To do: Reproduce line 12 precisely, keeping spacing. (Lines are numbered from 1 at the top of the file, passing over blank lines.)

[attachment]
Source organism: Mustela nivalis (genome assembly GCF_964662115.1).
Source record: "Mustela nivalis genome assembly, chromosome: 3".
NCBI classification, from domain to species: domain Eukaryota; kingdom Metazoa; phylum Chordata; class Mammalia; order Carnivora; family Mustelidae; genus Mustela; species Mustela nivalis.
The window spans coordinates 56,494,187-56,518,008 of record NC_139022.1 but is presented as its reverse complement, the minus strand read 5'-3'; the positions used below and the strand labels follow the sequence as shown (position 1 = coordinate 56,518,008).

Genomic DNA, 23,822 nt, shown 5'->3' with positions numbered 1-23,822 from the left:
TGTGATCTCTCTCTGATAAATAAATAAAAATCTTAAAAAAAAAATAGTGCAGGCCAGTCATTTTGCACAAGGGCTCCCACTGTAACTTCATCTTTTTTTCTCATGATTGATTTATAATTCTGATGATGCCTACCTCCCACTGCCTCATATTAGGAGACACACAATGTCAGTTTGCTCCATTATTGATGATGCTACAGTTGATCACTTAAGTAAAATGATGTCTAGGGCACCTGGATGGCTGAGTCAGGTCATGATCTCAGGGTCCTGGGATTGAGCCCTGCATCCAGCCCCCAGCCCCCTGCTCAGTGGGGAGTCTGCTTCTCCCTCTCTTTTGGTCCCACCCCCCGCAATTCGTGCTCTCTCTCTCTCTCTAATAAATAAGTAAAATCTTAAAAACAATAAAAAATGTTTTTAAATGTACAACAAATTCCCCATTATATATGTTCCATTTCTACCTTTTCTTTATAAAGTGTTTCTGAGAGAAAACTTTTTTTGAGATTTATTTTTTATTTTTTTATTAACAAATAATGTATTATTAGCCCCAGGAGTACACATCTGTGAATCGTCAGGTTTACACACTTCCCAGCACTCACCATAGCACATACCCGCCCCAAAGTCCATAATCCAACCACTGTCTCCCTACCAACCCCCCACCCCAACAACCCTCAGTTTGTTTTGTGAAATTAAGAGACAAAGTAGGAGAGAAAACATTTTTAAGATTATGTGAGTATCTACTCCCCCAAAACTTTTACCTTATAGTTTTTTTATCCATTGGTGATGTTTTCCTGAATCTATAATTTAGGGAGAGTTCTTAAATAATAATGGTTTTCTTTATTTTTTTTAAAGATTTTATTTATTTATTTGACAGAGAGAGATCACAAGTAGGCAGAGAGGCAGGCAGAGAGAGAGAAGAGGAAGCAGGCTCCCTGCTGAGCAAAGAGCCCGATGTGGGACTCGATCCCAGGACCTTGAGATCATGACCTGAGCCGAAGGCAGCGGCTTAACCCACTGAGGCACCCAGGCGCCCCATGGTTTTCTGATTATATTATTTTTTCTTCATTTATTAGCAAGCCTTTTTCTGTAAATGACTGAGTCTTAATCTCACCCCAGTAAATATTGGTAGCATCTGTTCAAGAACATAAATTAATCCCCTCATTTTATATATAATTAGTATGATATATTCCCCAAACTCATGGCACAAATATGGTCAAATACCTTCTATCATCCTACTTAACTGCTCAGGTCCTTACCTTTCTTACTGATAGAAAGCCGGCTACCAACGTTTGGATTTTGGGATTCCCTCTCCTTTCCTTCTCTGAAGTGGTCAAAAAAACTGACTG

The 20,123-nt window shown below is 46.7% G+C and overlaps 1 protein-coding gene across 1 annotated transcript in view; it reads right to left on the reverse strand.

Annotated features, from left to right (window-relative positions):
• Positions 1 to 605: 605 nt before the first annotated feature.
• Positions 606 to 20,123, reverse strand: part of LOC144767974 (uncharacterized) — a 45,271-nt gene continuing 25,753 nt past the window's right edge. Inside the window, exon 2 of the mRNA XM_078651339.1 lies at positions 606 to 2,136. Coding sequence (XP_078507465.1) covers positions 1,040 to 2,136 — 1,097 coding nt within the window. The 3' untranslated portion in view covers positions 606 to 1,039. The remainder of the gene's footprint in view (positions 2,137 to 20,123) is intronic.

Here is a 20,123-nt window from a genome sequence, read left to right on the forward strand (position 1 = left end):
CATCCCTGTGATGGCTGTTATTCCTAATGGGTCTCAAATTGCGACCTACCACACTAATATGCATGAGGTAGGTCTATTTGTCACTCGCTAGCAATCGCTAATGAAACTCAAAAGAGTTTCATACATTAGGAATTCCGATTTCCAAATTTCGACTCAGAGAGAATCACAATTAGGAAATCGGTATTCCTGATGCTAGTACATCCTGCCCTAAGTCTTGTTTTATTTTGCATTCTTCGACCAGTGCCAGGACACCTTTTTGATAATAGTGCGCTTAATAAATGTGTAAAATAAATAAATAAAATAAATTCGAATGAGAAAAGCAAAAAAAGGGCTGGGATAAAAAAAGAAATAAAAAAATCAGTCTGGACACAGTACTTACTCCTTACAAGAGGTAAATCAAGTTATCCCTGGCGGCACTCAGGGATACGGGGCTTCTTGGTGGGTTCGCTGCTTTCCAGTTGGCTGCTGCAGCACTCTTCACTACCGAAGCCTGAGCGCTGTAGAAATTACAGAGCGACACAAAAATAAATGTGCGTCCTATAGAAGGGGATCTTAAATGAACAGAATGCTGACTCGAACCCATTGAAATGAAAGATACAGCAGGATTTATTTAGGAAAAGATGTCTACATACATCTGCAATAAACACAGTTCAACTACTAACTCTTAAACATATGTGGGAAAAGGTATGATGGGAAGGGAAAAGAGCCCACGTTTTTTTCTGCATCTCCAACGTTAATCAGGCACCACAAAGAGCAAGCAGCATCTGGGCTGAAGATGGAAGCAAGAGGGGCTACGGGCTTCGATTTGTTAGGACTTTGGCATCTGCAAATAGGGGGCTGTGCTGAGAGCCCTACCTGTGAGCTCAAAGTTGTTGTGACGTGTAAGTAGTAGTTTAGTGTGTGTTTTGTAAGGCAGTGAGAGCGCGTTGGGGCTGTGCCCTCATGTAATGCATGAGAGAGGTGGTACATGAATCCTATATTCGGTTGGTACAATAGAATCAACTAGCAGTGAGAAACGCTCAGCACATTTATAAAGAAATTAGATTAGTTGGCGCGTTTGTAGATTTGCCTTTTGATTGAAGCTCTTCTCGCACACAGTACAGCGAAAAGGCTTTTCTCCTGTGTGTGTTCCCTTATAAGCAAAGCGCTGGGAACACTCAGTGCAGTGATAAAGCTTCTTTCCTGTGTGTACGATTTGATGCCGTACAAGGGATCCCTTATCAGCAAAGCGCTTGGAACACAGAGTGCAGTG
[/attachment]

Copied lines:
CATCCCTGTGATGGCTGTTATTCCTAATGGGTCTCAAATTGCGACCTACCACACTAATATGCATGAGGTAGGTCTATTTGTCACTCGCTAGCAATCGCTAATGAAACTCAAAAGAGTTTCATACATTAGGAATTCCGATTTCCAAATTTCGACTCAGAGAGAATCACAATTAGGAAATCGGTATTCCTGATGCTAGTACATCCTGCCCTAAGTCTTGTTTTATTTTGCATTCTTCGACCAGTGCCAGGACACCTTTTTGATAATAGTGCGCTTAATAAATGTGTAAAATAAATAAATAAAATAAATTCGAATGAGAAAAGCAAAAAAAGGGCTGGGATAAAAAAAGAAATAAAAAAATCAGTCTGGACACAGTACTTACTCCTTACAAGAGGTAAATCAAGTTATCCCTGGCGGCACTCAGGGATACGGGGCTTCTTGGTGGGTTCGCTGCTTTCCAGTTGGCTGCTGCAGCACTCTTCACTACCGAAGCCTGAGCGCTGTAGAAATTACAGAGCGACACAAAAATAAATGTGCGTCCTATAGAAGGGGATCTTAAATGAACAGAATGCTGACTCGAACCCATTGAAATGAAAGATACAGCAGGATTTATTTAGGAAAAGATGTCTACATACATCTGCAATAAACACAGTTCAACTACTAACTCTTAAACATATGTGGGAAAAGGTATGATGGGAAGGGAAAAGAGCCCACGTTTTTTTCTGCATCTCCAACGTTAATCAGGCACCACAAAGAGCAAGCAGCATCTGGGCTGAAGATGGAAGCAAGAGGGGCTACGGGCTTCGATTTGTTAGGACTTTGGCATCTGCAAATAGGGGGCTGTGCTGAGAGCCCTACCTGTGAGCTCAAAGTTGTTGTGACGTGTAAGTAGTAGTTTAGTGTGTGTTTTGTAAGGCAGTGAGAGCGCGTTGGGGCTGTGCCCTCATGTAATGCATGAGAGAGGTGGTACATGAATCCTATATTCGGTTGGTACAATAGAATCAACTAGCAGTGAGAAACGCTCAGCACATTTATAAAGAAATTAGATTAGTTGGCGCGTTTGTAGATTTGCCTTTTGATTGAAGCTCTTCTCGCACACAGTACAGCGAAAAGGCTTTTCTCCTGTGTGTGTTCCCTTATAAGCAAAGCGCTGGGAACACTCAGTGCAGTGATAAAGCTTCTTTCCTGTGTGTACGATTTGATGCCGTACAAGGGATCCCTTATCAGCAAAGCGCTTGGAACACAGAGTGCAGTG